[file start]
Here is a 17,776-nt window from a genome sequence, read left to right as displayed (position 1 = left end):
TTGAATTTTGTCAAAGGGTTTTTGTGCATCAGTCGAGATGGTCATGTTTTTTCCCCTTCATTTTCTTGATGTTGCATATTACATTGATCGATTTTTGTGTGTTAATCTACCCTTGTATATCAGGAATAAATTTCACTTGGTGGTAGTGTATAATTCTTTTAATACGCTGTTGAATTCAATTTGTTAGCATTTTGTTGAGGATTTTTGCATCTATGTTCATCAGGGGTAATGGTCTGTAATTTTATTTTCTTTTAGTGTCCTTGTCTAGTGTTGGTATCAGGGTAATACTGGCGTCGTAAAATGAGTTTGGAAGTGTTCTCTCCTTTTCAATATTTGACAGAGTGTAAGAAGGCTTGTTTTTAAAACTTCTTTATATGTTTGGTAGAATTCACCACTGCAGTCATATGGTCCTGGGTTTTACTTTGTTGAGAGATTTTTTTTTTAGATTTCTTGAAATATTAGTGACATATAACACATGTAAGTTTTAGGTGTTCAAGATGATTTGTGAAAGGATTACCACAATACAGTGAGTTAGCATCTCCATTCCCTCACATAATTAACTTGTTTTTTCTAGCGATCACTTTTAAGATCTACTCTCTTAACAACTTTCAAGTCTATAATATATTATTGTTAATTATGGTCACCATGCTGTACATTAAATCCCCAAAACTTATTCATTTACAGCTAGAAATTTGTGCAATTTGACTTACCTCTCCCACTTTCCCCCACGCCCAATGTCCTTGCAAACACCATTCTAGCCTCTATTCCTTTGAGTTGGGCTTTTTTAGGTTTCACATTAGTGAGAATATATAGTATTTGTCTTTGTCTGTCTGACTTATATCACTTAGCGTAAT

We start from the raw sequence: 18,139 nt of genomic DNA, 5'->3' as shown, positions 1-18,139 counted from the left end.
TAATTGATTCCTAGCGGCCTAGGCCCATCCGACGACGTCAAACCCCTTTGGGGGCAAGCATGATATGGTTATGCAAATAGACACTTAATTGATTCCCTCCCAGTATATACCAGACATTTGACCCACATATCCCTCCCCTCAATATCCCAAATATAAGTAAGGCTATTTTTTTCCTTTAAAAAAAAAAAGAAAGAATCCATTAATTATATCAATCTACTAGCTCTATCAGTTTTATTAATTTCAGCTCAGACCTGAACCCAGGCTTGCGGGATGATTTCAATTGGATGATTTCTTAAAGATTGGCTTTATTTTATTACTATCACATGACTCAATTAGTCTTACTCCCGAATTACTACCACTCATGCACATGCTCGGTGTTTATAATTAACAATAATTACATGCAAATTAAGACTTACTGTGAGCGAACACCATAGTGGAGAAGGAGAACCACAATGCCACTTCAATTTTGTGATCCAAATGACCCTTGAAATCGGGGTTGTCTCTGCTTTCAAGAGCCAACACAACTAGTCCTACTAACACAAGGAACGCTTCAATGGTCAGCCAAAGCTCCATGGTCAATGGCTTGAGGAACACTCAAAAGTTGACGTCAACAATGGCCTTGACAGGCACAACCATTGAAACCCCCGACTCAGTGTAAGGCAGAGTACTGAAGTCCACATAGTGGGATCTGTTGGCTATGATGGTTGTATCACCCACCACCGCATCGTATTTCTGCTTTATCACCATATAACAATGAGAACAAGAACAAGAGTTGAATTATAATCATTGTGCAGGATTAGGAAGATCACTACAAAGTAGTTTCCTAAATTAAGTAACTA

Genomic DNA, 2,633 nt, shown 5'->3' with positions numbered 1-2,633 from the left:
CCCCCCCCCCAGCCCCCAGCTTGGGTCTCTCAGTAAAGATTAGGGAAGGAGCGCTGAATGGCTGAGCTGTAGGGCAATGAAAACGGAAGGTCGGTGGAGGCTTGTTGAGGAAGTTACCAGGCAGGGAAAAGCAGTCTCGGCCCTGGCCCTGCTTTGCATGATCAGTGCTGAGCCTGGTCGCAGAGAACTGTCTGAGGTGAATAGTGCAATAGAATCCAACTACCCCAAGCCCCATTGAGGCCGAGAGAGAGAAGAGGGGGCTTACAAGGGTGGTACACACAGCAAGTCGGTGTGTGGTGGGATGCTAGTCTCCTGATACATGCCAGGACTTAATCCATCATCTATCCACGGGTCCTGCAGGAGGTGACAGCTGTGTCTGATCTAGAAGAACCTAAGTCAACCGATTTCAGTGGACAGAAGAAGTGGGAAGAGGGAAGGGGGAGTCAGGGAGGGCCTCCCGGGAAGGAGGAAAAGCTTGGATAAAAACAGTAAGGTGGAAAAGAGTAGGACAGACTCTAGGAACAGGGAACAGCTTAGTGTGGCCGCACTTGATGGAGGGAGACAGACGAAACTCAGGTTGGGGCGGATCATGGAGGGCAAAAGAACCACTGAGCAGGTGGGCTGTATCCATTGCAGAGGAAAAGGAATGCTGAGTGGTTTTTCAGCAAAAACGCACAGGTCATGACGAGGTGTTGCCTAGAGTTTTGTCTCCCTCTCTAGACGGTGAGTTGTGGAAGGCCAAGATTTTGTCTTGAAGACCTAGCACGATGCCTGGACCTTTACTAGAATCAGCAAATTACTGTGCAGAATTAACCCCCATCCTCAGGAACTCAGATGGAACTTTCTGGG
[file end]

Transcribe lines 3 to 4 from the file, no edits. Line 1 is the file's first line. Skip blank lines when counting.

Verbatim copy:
We start from the raw sequence: 18,139 nt of genomic DNA, 5'->3' as shown, positions 1-18,139 counted from the left end.
TAATTGATTCCTAGCGGCCTAGGCCCATCCGACGACGTCAAACCCCTTTGGGGGCAAGCATGATATGGTTATGCAAATAGACACTTAATTGATTCCCTCCCAGTATATACCAGACATTTGACCCACATATCCCTCCCCTCAATATCCCAAATATAAGTAAGGCTATTTTTTTCCTTTAAAAAAAAAAAGAAAGAATCCATTAATTATATCAATCTACTAGCTCTATCAGTTTTATTAATTTCAGCTCAGACCTGAACCCAGGCTTGCGGGATGATTTCAATTGGATGATTTCTTAAAGATTGGCTTTATTTTATTACTATCACATGACTCAATTAGTCTTACTCCCGAATTACTACCACTCATGCACATGCTCGGTGTTTATAATTAACAATAATTACATGCAAATTAAGACTTACTGTGAGCGAACACCATAGTGGAGAAGGAGAACCACAATGCCACTTCAATTTTGTGATCCAAATGACCCTTGAAATCGGGGTTGTCTCTGCTTTCAAGAGCCAACACAACTAGTCCTACTAACACAAGGAACGCTTCAATGGTCAGCCAAAGCTCCATGGTCAATGGCTTGAGGAACACTCAAAAGTTGACGTCAACAATGGCCTTGACAGGCACAACCATTGAAACCCCCGACTCAGTGTAAGGCAGAGTACTGAAGTCCACATAGTGGGATCTGTTGGCTATGATGGTTGTATCACCCACCACCGCATCGTATTTCTGCTTTATCACCATATAACAATGAGAACAAGAACAAGAGTTGAATTATAATCATTGTGCAGGATTAGGAAGATCACTACAAAGTAGTTTCCTAAATTAAGTAACTA